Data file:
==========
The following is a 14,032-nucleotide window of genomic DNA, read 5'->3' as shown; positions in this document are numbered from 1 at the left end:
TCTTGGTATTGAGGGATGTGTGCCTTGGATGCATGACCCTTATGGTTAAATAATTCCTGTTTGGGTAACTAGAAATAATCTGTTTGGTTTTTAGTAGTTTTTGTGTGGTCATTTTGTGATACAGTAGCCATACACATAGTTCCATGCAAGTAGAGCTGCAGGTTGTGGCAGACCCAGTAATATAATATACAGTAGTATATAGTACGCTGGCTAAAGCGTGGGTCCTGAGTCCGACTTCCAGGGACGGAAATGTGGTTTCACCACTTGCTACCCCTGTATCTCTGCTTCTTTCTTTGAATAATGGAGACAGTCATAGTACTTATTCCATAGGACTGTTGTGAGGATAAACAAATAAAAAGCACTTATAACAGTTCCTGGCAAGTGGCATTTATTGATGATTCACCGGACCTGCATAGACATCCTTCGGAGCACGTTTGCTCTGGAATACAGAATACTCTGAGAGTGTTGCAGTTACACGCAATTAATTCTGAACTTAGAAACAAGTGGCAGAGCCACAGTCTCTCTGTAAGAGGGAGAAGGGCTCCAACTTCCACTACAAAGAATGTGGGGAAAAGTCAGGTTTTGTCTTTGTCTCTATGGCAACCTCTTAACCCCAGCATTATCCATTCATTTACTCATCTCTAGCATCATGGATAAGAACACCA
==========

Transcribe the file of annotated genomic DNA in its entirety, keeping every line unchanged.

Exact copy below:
The following is a 14,032-nucleotide window of genomic DNA, read 5'->3' as shown; positions in this document are numbered from 1 at the left end:
TCTTGGTATTGAGGGATGTGTGCCTTGGATGCATGACCCTTATGGTTAAATAATTCCTGTTTGGGTAACTAGAAATAATCTGTTTGGTTTTTAGTAGTTTTTGTGTGGTCATTTTGTGATACAGTAGCCATACACATAGTTCCATGCAAGTAGAGCTGCAGGTTGTGGCAGACCCAGTAATATAATATACAGTAGTATATAGTACGCTGGCTAAAGCGTGGGTCCTGAGTCCGACTTCCAGGGACGGAAATGTGGTTTCACCACTTGCTACCCCTGTATCTCTGCTTCTTTCTTTGAATAATGGAGACAGTCATAGTACTTATTCCATAGGACTGTTGTGAGGATAAACAAATAAAAAGCACTTATAACAGTTCCTGGCAAGTGGCATTTATTGATGATTCACCGGACCTGCATAGACATCCTTCGGAGCACGTTTGCTCTGGAATACAGAATACTCTGAGAGTGTTGCAGTTACACGCAATTAATTCTGAACTTAGAAACAAGTGGCAGAGCCACAGTCTCTCTGTAAGAGGGAGAAGGGCTCCAACTTCCACTACAAAGAATGTGGGGAAAAGTCAGGTTTTGTCTTTGTCTCTATGGCAACCTCTTAACCCCAGCATTATCCATTCATTTACTCATCTCTAGCATCATGGATAAGAACACCA